at least one legally drunk driver involved in the crash.

    I once did some human survivorship curve studies with McKinley County, NM data. There are so many alcohol-related fatalities (hypothermia, accidents of all kinds) in people 18-24 that the curve is unlike any human survivorship curve anywhere else. This was for the period 1970-1980.
     
  8. Dec 18, 2007 #7
    The short answer to your question is no, read the following paragraphs for some clarification.

    I don't have any studies at the moment to back this up, but I can tell you a little bit about opiate addiction. Unlike alcohol, it's not intrinsically harmful to any organ in the body. It does cause chronic constipation which can be harmful if not treated with stool softeners etc.

    So in theory you can progressively increase your dose as tolerance develops and never experience any physically harmful effects. People with chronic pain and those on methadone maintenance for addiction are sometimes maintained like this. In addition there seems to be a maximum dose that people will plateau at if given an unlimited supply. Of course at this point most people aren't really getting any euphoria from it, they just need the stuff to feel normal and prevent going into horrible withdrawls. And who knows what level of psychological blunting they may experience.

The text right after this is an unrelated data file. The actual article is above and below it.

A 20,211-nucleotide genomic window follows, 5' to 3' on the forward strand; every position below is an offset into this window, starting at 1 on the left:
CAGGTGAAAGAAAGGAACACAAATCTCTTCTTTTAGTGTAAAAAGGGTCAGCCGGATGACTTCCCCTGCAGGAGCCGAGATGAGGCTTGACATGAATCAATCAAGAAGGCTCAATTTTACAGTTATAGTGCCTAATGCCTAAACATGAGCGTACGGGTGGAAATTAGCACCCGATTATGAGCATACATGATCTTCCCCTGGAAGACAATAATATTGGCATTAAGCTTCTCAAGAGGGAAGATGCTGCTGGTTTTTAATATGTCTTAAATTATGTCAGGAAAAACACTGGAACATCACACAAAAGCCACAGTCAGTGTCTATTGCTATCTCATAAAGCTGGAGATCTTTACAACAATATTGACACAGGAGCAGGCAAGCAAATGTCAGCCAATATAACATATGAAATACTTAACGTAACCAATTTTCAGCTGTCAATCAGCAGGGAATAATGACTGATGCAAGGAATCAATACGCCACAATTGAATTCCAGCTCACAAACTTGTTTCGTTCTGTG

Maintaining this level of addiction with an illicit, artificially overpriced supply of drug is virtually impossible, thus many addicts end up stealing or dealing to support the habit, still never reaching the plateau I described above with methadone. The end point is death or prison.

    Benzodiazepines are similar to opiates in the ways I just described, except they don't cause constipation. Also withdrawl from benzos can cause seizures and death, whereas opiate withdrawl is just excruciating.